The third challenge Hatfield identifies is cable management, noting that a 32-port 1U enclosure can have 512 cables going to the board. Customers want a cable management feature so the contract manufacturer can install a unit fully populated with BiPass. He says, “In many cases we supply a large segment of the chassis, loaded with BiPass assemblies, and the NearStack connectors already in place so they can just be pressed down to mate on the board. This takes most of the operator / installer sensitivity out of the equation, thus enhancing the manufacturing process and quality control. This was a new area for us that our customers demanded, and part of what makes BiPass a solution rather than just a product.” Finally, there is test, requiring the complete system trays to be fully tested as a unit. Molex had to design special test equipment and fixtures to handle the resulting large number of I/Os.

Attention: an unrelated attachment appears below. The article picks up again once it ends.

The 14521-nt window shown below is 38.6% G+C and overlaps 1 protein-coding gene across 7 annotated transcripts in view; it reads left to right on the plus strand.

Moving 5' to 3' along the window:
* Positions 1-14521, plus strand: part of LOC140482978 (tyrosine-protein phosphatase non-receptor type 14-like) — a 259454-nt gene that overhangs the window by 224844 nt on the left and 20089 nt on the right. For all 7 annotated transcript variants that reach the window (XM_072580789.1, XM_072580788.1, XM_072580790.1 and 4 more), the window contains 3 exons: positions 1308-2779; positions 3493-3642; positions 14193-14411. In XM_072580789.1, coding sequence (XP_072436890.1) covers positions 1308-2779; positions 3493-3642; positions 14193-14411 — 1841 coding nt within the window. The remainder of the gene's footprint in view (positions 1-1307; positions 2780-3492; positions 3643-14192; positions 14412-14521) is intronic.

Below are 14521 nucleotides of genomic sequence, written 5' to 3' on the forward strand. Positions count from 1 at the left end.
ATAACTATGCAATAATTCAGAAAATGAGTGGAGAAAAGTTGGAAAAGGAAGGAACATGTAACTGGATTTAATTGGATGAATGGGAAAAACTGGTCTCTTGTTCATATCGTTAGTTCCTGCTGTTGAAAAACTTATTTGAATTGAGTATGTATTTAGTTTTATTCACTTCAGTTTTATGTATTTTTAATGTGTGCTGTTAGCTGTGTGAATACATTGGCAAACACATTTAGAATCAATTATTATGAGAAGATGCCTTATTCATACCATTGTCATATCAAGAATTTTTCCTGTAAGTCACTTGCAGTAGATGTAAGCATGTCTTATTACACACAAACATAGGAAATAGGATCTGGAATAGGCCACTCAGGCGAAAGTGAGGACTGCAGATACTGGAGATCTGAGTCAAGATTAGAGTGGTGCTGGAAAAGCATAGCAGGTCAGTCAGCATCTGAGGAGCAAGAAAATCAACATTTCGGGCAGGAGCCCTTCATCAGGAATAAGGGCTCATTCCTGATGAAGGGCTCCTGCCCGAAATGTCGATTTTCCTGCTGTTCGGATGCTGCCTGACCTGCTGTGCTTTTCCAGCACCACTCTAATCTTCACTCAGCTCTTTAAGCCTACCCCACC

It remains to be seen if the companies will produce any products together, but both representatives indicated that the collaborative conversation is ongoing. For now, both companies seem to have their eyes firmly fixed on their respective product roadmaps. How high will they go? Vicich notes that Samtec has demonstrated 112 Gbps PAM4 data rates across its Twinax Flyover solutions.